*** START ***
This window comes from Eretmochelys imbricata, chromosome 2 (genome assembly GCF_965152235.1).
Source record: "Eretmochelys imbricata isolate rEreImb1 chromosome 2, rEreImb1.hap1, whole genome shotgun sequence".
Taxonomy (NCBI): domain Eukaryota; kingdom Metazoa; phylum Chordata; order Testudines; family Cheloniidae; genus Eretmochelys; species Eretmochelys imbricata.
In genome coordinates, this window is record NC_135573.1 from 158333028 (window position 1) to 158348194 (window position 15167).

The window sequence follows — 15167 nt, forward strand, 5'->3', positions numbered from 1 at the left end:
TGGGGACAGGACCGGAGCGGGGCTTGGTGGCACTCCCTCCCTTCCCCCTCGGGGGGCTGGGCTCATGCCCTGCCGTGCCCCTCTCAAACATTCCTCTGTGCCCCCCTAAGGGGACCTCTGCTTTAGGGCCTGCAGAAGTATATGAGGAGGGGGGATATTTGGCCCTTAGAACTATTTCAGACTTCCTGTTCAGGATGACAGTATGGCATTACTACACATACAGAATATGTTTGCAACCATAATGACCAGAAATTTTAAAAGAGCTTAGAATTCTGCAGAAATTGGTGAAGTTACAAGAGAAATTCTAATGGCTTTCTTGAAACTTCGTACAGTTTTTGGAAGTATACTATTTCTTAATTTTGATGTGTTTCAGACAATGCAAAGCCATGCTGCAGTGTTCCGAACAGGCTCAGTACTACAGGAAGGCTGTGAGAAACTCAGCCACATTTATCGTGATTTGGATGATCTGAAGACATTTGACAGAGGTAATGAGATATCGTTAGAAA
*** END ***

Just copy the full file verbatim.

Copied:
This window comes from Eretmochelys imbricata, chromosome 2 (genome assembly GCF_965152235.1).
Source record: "Eretmochelys imbricata isolate rEreImb1 chromosome 2, rEreImb1.hap1, whole genome shotgun sequence".
Taxonomy (NCBI): domain Eukaryota; kingdom Metazoa; phylum Chordata; order Testudines; family Cheloniidae; genus Eretmochelys; species Eretmochelys imbricata.
In genome coordinates, this window is record NC_135573.1 from 158333028 (window position 1) to 158348194 (window position 15167).

The window sequence follows — 15167 nt, forward strand, 5'->3', positions numbered from 1 at the left end:
TGGGGACAGGACCGGAGCGGGGCTTGGTGGCACTCCCTCCCTTCCCCCTCGGGGGGCTGGGCTCATGCCCTGCCGTGCCCCTCTCAAACATTCCTCTGTGCCCCCCTAAGGGGACCTCTGCTTTAGGGCCTGCAGAAGTATATGAGGAGGGGGGATATTTGGCCCTTAGAACTATTTCAGACTTCCTGTTCAGGATGACAGTATGGCATTACTACACATACAGAATATGTTTGCAACCATAATGACCAGAAATTTTAAAAGAGCTTAGAATTCTGCAGAAATTGGTGAAGTTACAAGAGAAATTCTAATGGCTTTCTTGAAACTTCGTACAGTTTTTGGAAGTATACTATTTCTTAATTTTGATGTGTTTCAGACAATGCAAAGCCATGCTGCAGTGTTCCGAACAGGCTCAGTACTACAGGAAGGCTGTGAGAAACTCAGCCACATTTATCGTGATTTGGATGATCTGAAGACATTTGACAGAGGTAATGAGATATCGTTAGAAA